Published March 13, 2008
Helping others with money has always been something close to the heart of Diane Duquette, the new director of gift planning for the Archdiocese of Atlanta. Her professional journey, which began in the private sector as a stockbroker for Merrill Lynch, has now led her into a position combining that desire to help others with the needs of various archdiocesan and parish ministries and services.
As part of the team at the archdiocesan Office of Development and Stewardship, Duquette will spread awareness of a new planned giving program recently started by the Archdiocese of Atlanta. She intends to help Catholics become more educated about charitable giving and to accomplish what they want to create as a legacy.
Gift planning offers Catholics of North Georgia unique opportunities to give back to their communities. Many are not aware of the possibilities of charitable giving or how many ways there are to participate, and the new director hopes this innovative program will help spread the word.
The mother of three and a native of Birmingham, Ala., Duquette has a strong track record of serving with nonprofit organizations and in planned giving. After she graduated from the University of Alabama in Tuscaloosa, she volunteered for several nonprofits, including the City of Birmingham Symphony Orchestra and charities supporting multiple sclerosis research and mental health.
Through these experiences, Duquette was drawn to become more involved and not just as a volunteer. This affinity landed her a position as director of planned giving at Birmingham Southern College in Alabama.
“I just fell in love with working with older people in really looking at their whole estate plans,” she said.
After more than two years at Birmingham Southern, she was brought on as director of development of the newly opened Southern Catholic College in Dawsonville, where she has worked for the last two years. And the new position she has recently accepted with the Archdiocese of Atlanta brings her back to the one-on-one work with donors she most enjoys.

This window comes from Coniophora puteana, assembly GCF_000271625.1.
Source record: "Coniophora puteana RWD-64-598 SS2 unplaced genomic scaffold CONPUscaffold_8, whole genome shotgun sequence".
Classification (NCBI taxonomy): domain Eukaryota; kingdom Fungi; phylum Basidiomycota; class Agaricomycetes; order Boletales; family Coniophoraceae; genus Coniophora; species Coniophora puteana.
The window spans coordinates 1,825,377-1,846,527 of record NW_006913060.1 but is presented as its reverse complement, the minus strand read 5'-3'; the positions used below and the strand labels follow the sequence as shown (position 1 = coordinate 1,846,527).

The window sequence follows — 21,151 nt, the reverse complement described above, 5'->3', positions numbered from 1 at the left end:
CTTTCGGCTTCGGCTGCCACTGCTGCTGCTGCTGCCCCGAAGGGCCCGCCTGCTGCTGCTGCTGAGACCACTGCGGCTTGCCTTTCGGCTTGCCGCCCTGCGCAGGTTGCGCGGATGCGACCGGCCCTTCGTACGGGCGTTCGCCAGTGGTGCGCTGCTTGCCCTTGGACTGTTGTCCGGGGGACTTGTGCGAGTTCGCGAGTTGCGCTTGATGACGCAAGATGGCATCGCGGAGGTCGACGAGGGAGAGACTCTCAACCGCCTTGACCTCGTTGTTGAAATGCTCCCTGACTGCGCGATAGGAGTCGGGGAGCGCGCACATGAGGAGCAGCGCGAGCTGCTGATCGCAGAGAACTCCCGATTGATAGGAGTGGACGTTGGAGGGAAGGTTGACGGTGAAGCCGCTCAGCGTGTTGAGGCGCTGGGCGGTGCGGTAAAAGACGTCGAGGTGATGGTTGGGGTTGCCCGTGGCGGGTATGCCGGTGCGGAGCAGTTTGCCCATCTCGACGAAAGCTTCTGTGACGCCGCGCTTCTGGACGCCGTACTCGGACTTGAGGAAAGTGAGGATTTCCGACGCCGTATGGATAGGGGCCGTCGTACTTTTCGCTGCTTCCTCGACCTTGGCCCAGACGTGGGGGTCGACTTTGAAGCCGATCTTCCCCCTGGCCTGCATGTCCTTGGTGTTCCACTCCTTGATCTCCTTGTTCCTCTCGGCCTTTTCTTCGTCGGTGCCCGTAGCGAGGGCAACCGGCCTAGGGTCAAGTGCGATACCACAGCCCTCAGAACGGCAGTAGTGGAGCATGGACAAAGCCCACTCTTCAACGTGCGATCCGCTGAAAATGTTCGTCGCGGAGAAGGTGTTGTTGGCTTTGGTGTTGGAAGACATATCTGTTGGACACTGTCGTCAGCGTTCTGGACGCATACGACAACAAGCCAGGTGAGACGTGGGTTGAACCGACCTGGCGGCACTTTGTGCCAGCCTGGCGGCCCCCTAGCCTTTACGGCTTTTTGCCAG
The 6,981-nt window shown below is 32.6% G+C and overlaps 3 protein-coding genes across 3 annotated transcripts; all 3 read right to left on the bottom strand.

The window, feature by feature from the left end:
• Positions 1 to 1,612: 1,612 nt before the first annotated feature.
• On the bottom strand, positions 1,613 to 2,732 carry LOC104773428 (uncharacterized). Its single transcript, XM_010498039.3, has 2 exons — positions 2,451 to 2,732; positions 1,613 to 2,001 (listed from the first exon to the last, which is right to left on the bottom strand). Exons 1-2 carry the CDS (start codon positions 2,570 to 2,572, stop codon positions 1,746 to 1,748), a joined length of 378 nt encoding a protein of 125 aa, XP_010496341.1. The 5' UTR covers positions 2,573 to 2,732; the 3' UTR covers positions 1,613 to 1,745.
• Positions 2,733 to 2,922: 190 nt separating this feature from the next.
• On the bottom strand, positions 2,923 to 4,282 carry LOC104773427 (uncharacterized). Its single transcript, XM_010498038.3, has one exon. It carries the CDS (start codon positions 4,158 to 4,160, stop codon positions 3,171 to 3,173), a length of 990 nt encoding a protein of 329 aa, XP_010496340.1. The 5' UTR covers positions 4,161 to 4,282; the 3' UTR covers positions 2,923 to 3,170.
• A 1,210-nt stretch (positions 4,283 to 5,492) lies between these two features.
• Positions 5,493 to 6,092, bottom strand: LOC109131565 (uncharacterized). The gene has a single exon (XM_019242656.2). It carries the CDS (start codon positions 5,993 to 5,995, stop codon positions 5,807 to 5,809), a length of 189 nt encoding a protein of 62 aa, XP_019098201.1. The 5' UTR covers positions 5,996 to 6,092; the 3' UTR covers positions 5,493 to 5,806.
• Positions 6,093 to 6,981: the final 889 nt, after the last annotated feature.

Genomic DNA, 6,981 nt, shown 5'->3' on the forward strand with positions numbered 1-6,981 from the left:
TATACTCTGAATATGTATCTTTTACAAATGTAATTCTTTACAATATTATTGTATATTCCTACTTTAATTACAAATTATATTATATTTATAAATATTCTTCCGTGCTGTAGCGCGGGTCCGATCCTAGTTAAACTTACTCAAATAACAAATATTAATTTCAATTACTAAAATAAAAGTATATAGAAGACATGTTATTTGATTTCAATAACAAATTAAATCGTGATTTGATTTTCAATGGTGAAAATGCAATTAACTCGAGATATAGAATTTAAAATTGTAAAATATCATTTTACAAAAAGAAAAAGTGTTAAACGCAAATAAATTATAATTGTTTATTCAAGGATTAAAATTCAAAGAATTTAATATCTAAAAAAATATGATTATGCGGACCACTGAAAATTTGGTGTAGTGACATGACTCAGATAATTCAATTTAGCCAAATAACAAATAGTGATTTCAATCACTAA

“I love people and I love their stories,” she said, positioned at her desk in front of a colorful floral painting, which she painted herself. “I guess that’s why I like older people. … They have wonderful stories to tell about their lives.”
Duquette describes her position as being that of a matchmaker who brings together people’s interests and values with the needs of the archdiocese and also its parishes and schools. She recalled a married couple she recently spoke with who were interested in leaving a gift to the church. After discussing with Duquette what was most important to them, they decided that the shortage of priests was the overriding reason why they would leave a gift to the Office of Vocations and its ministry.
One of the considerations that aided the couple in their final decision came by answering the question: does the vocations program even need money?
According to Lorraine Clarke, executive director of development and stewardship for the Archdiocese of Atlanta, vocations, along with many other archdiocesan ministries and services, certainly could use some assistance.
“We don’t receive enough money from the Annual Appeal to actually cover the cost of the ministries and services of the archdiocese,” said Clarke. “We need other sources of revenue. … We would like to be in a position to enable people and encourage people to think about leaving a legacy of their values in the form of a planned gift to the church.”
Duquette believes that many in the archdiocese are not aware of the variety of opportunities they have for charitable gift giving. The ways to give are as varied as the members of the church, and her role is designed to let others know how they can help.
“My goal is to get out and educate individuals about how they can make a charitable gift during their lifetime or at their death and still have their family taken care of and their needs met,” she said. “So many people don’t realize that they can make charitable gifts during their lifetime and get income for the rest of their lives from those charitable gifts.”
The gift planning Web site explains many ways to give. From leaving money in their will to giving with assets, insurance or personal property, Duquette believes there is a way for anyone to give.
She has also prepared planned giving seminars, which she will share with parishes and Catholic schools. Her hope is to present these seminars, covering a variety of topics from estate planning to wills, in terms of spiritual values. Duquette believes that, by leaving a gift to the archdiocese, people can leave a legacy that represents their faith and values.
“What I really love is working with the individual to help them make their dreams come true,” Duquette said. “Anyone can make a difference.”
A variety of financial planning tools are available on the archdiocesan Web site, including interactive screens on planning a will, estate planning, a personal calculator and information on planned gifts. For more information visit www.archatl.com/giving/gp. To contact Diane Duquette, call (404) 978-0795 or e-mail her at firstname.lastname@example.org.